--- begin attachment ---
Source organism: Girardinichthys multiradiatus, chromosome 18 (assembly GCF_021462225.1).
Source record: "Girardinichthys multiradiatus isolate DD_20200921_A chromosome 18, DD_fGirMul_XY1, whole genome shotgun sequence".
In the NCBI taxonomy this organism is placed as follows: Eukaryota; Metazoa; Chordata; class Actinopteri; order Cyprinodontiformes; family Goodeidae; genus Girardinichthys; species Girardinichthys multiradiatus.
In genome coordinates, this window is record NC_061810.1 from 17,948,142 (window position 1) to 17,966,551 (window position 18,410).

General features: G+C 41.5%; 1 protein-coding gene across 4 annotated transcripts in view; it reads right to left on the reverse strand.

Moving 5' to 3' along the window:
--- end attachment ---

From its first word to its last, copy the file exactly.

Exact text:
Source organism: Girardinichthys multiradiatus, chromosome 18 (assembly GCF_021462225.1).
Source record: "Girardinichthys multiradiatus isolate DD_20200921_A chromosome 18, DD_fGirMul_XY1, whole genome shotgun sequence".
In the NCBI taxonomy this organism is placed as follows: Eukaryota; Metazoa; Chordata; class Actinopteri; order Cyprinodontiformes; family Goodeidae; genus Girardinichthys; species Girardinichthys multiradiatus.
In genome coordinates, this window is record NC_061810.1 from 17,948,142 (window position 1) to 17,966,551 (window position 18,410).

General features: G+C 41.5%; 1 protein-coding gene across 4 annotated transcripts in view; it reads right to left on the reverse strand.

Moving 5' to 3' along the window: